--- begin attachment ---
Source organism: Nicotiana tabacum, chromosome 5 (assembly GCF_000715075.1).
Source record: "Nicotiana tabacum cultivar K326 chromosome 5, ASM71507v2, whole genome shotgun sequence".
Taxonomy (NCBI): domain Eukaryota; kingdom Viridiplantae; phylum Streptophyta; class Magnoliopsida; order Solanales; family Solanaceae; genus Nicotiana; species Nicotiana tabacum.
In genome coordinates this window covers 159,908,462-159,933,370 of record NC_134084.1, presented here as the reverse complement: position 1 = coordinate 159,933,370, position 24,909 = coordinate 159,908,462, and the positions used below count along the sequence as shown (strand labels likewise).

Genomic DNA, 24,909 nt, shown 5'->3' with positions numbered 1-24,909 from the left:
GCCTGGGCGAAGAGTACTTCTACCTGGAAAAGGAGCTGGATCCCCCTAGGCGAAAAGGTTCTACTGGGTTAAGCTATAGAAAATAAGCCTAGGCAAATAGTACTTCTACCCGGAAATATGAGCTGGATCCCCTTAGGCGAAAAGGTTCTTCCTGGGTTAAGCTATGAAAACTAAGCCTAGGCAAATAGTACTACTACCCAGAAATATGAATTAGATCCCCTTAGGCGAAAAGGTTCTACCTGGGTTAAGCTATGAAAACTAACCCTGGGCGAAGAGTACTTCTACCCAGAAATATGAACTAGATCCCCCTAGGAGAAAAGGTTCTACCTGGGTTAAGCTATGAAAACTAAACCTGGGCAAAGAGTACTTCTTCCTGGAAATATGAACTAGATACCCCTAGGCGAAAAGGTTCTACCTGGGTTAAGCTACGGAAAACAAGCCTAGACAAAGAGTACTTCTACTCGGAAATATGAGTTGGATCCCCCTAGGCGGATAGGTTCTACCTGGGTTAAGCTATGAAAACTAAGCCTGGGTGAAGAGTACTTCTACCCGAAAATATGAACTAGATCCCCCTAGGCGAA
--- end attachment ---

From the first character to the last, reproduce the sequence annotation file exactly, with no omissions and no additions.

Source organism: Nicotiana tabacum, chromosome 5 (assembly GCF_000715075.1).
Source record: "Nicotiana tabacum cultivar K326 chromosome 5, ASM71507v2, whole genome shotgun sequence".
Taxonomy (NCBI): domain Eukaryota; kingdom Viridiplantae; phylum Streptophyta; class Magnoliopsida; order Solanales; family Solanaceae; genus Nicotiana; species Nicotiana tabacum.
In genome coordinates this window covers 159,908,462-159,933,370 of record NC_134084.1, presented here as the reverse complement: position 1 = coordinate 159,933,370, position 24,909 = coordinate 159,908,462, and the positions used below count along the sequence as shown (strand labels likewise).

Genomic DNA, 24,909 nt, shown 5'->3' with positions numbered 1-24,909 from the left:
GCCTGGGCGAAGAGTACTTCTACCTGGAAAAGGAGCTGGATCCCCCTAGGCGAAAAGGTTCTACTGGGTTAAGCTATAGAAAATAAGCCTAGGCAAATAGTACTTCTACCCGGAAATATGAGCTGGATCCCCTTAGGCGAAAAGGTTCTTCCTGGGTTAAGCTATGAAAACTAAGCCTAGGCAAATAGTACTACTACCCAGAAATATGAATTAGATCCCCTTAGGCGAAAAGGTTCTACCTGGGTTAAGCTATGAAAACTAACCCTGGGCGAAGAGTACTTCTACCCAGAAATATGAACTAGATCCCCCTAGGAGAAAAGGTTCTACCTGGGTTAAGCTATGAAAACTAAACCTGGGCAAAGAGTACTTCTTCCTGGAAATATGAACTAGATACCCCTAGGCGAAAAGGTTCTACCTGGGTTAAGCTACGGAAAACAAGCCTAGACAAAGAGTACTTCTACTCGGAAATATGAGTTGGATCCCCCTAGGCGGATAGGTTCTACCTGGGTTAAGCTATGAAAACTAAGCCTGGGTGAAGAGTACTTCTACCCGAAAATATGAACTAGATCCCCCTAGGCGAA